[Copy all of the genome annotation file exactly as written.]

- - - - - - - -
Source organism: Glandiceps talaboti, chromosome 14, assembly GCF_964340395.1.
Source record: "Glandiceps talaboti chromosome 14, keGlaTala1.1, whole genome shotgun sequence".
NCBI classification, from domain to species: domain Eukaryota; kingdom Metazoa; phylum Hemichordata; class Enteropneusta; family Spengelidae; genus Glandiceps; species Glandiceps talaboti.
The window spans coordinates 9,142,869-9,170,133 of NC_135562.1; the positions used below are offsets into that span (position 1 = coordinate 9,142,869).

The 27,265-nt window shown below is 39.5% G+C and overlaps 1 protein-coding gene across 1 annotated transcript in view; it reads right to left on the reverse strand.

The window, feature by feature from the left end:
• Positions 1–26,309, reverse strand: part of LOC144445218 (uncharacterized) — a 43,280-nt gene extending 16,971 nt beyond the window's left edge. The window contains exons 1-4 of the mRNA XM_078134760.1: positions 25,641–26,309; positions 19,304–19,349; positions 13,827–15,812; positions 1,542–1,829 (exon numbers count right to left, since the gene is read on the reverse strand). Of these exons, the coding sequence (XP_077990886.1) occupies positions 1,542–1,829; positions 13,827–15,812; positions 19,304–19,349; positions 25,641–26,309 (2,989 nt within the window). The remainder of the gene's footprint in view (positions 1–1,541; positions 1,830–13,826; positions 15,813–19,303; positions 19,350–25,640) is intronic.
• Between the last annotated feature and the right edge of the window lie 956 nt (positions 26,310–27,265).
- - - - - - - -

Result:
Source organism: Glandiceps talaboti, chromosome 14, assembly GCF_964340395.1.
Source record: "Glandiceps talaboti chromosome 14, keGlaTala1.1, whole genome shotgun sequence".
NCBI classification, from domain to species: domain Eukaryota; kingdom Metazoa; phylum Hemichordata; class Enteropneusta; family Spengelidae; genus Glandiceps; species Glandiceps talaboti.
The window spans coordinates 9,142,869-9,170,133 of NC_135562.1; the positions used below are offsets into that span (position 1 = coordinate 9,142,869).

The 27,265-nt window shown below is 39.5% G+C and overlaps 1 protein-coding gene across 1 annotated transcript in view; it reads right to left on the reverse strand.

The window, feature by feature from the left end:
• Positions 1–26,309, reverse strand: part of LOC144445218 (uncharacterized) — a 43,280-nt gene extending 16,971 nt beyond the window's left edge. The window contains exons 1-4 of the mRNA XM_078134760.1: positions 25,641–26,309; positions 19,304–19,349; positions 13,827–15,812; positions 1,542–1,829 (exon numbers count right to left, since the gene is read on the reverse strand). Of these exons, the coding sequence (XP_077990886.1) occupies positions 1,542–1,829; positions 13,827–15,812; positions 19,304–19,349; positions 25,641–26,309 (2,989 nt within the window). The remainder of the gene's footprint in view (positions 1–1,541; positions 1,830–13,826; positions 15,813–19,303; positions 19,350–25,640) is intronic.
• Between the last annotated feature and the right edge of the window lie 956 nt (positions 26,310–27,265).